Steve Cuozzo — the Seinfeldian equivalent of an old man trying to return soup at a deli — has a new food-related lament in the Post this week. He details a rather a dystopian view of one of New York City’s most vibrant but rapidly changing areas — Chinatown.
Gentrification is nothing new in NYC and there is a certain type mourning that takes place when iconic establishments bite the dust.
A recent example of that is mom and pop noodle and rice shop Fong Inn Too, which had resided on 46 Mott Street since 1933. Now, it has shut its doors for good. The restaurant’s three-story building recently sold for $2.7 million.
Another sign of the dreaded g-word is the newly constructed 22-story, 225-room, glass-wrapped hotel on Elizabeth Street and the Bowery, which Cuozzo says sticks out like a sore thumb amidst the quaint narrow streets and 19th century tenements.
And while the death of the figurative flavor of the nabe pains Cuozzo, he is even more pained about the literal death of flavor, lamenting the closure of beloved old skool Chinese restaurants — many frequented by the neighborhood’s Chinese and low income residents . “It pains me to see 1 Mott St., an iconic address that was home to a long succession of Chinese cafes, now occupied by Ali Baba Organic Market.”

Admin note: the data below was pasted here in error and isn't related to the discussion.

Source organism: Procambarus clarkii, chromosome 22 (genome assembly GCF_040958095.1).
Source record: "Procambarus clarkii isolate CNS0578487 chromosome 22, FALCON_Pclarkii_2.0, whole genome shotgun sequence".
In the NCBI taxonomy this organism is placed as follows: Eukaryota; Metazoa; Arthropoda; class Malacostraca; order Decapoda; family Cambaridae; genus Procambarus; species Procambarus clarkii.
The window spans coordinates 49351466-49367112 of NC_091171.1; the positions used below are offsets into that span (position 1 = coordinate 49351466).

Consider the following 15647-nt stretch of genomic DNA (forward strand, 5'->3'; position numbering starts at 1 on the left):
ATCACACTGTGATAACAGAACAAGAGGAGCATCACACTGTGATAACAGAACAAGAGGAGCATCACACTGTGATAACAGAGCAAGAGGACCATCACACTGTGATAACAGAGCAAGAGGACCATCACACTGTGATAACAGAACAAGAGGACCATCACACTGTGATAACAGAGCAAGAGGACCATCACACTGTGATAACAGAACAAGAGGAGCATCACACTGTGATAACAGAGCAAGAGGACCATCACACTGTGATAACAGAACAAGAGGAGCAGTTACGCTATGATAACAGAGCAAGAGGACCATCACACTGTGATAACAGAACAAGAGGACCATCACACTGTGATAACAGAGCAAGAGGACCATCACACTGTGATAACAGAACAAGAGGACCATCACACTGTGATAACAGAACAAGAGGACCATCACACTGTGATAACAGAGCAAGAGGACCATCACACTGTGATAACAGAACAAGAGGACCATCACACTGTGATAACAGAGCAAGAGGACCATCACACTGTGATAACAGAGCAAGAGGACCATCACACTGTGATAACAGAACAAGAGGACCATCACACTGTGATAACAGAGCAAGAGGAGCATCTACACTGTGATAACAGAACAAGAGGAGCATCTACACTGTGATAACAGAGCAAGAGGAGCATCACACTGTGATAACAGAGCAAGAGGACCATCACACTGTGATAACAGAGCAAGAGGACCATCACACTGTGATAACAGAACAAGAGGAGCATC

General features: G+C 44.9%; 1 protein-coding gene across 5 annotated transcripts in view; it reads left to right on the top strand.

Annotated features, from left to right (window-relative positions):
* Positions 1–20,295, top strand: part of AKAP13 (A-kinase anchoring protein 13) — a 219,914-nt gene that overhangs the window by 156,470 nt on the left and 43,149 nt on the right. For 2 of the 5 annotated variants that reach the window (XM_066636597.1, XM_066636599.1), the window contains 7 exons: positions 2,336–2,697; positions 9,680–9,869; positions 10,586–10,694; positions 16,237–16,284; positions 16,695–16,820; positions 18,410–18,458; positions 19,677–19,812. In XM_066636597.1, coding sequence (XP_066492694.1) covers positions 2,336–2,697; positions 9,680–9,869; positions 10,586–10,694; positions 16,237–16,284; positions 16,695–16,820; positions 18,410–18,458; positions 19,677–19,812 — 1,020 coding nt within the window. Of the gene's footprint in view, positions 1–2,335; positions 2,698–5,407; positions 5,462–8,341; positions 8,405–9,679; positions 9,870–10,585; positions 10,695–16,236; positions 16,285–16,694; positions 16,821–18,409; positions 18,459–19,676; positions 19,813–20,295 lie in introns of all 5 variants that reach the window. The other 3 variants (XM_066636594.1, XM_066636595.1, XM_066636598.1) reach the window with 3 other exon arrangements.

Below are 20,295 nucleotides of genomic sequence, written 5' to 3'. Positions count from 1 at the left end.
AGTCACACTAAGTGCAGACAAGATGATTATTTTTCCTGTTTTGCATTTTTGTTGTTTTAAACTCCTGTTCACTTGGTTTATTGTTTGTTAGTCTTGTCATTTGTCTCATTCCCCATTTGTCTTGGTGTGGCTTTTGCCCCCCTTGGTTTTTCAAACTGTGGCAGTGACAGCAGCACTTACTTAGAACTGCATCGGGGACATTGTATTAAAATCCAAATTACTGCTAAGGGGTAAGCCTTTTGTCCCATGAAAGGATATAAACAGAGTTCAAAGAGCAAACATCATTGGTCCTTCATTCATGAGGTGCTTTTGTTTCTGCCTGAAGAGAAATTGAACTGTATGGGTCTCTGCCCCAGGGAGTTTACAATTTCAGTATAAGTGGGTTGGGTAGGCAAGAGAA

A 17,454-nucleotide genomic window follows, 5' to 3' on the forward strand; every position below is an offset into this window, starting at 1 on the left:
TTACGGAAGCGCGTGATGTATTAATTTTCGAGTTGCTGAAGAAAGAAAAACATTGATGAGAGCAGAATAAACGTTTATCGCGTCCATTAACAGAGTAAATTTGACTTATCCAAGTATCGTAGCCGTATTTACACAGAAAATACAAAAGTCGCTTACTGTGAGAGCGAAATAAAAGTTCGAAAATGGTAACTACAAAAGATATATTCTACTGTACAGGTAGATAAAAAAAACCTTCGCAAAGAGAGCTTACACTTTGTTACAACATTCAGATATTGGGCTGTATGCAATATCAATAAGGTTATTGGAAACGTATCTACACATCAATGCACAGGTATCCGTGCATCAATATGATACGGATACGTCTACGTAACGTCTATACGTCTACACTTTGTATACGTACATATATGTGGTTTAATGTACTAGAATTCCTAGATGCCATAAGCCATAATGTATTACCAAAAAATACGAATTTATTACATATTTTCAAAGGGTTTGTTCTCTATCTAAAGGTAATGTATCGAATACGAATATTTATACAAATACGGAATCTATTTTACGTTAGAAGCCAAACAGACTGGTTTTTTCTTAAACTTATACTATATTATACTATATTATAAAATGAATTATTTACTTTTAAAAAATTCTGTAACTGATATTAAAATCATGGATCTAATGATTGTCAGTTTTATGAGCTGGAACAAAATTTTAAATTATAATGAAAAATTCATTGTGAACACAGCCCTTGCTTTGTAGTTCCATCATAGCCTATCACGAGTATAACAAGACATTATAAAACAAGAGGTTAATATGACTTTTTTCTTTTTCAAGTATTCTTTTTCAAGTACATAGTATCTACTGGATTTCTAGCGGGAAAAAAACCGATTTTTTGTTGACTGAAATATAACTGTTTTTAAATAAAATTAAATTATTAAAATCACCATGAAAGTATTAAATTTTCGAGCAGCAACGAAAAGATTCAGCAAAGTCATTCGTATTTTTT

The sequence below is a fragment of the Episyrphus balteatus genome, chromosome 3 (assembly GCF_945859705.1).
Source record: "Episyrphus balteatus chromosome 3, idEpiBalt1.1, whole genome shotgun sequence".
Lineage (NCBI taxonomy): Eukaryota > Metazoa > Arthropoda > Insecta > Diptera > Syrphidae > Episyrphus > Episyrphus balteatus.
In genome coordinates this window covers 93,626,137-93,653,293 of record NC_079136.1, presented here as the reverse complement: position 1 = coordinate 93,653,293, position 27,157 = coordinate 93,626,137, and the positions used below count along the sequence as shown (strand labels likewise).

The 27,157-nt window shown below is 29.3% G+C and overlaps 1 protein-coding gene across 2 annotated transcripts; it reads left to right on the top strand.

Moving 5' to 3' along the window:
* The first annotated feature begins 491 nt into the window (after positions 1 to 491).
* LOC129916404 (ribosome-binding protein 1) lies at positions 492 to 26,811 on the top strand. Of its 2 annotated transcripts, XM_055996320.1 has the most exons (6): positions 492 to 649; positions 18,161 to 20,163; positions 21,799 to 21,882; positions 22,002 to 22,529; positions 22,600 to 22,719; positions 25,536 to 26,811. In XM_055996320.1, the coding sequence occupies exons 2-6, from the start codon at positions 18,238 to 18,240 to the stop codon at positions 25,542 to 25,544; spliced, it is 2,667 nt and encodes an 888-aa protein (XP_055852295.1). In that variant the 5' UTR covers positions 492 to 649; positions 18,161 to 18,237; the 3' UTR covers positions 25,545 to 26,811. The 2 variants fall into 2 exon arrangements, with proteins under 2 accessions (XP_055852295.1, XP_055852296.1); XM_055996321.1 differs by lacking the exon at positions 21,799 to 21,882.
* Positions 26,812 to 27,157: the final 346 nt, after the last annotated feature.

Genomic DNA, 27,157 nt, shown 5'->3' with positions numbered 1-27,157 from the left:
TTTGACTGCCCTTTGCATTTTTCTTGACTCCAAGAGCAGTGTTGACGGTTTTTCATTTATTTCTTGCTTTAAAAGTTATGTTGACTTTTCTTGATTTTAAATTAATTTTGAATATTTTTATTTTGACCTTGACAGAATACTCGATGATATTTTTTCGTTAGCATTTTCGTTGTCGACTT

In their place he rues the cleaned-up versions of eateries, with their blaring, base-pumping music and “mixology-based cocktails” — places like “Pulqueria, offering fare scarce in any Chinese region — tequila and tacos.” He also notes that in place of traditional Cantonese eateries, “taking hold are Japanese ramen noodle joints — a sure sign of a culinary sea change.”
But Wellington Chen, president of the Chinatown Business Improvement District, disagrees that the number of restaurants offering traditional fare is dwindling, telling Cuozzo, “You’re the first one to comment that there’s less.” He reports that the BID notes there are 300 places to eat within the district.
Even though getting an exact number of past restaurants is difficult to pin down, one restaurateur agreed with Cuozzo on the shrinkage. James Tang, a grandson of legendary noodle master and Szechuanese pioneer “Shorty” Tang, concurred.
“There are not as many restaurants” as there were a few years ago, he says. Tang’s family plan to reopen Hwa Yuan at 40 East Broadway, a building they’ve owned for 40 years, but don’t expect it to be an exact replica. The three-story behemoth “won’t resemble the cheap, simply decorated original.” Tang said his “fine dining” version aims to attract mainly “ABC’s” — American-born Chinese. We suspect Cuozzo won’t like it as much as the original.
“This certainly isn’t the end of Chinatown, but even here, as with every corner of New York, gentrification, with all its discontents, marches on,” is Cuozzo’s final say on the subject. [NYP]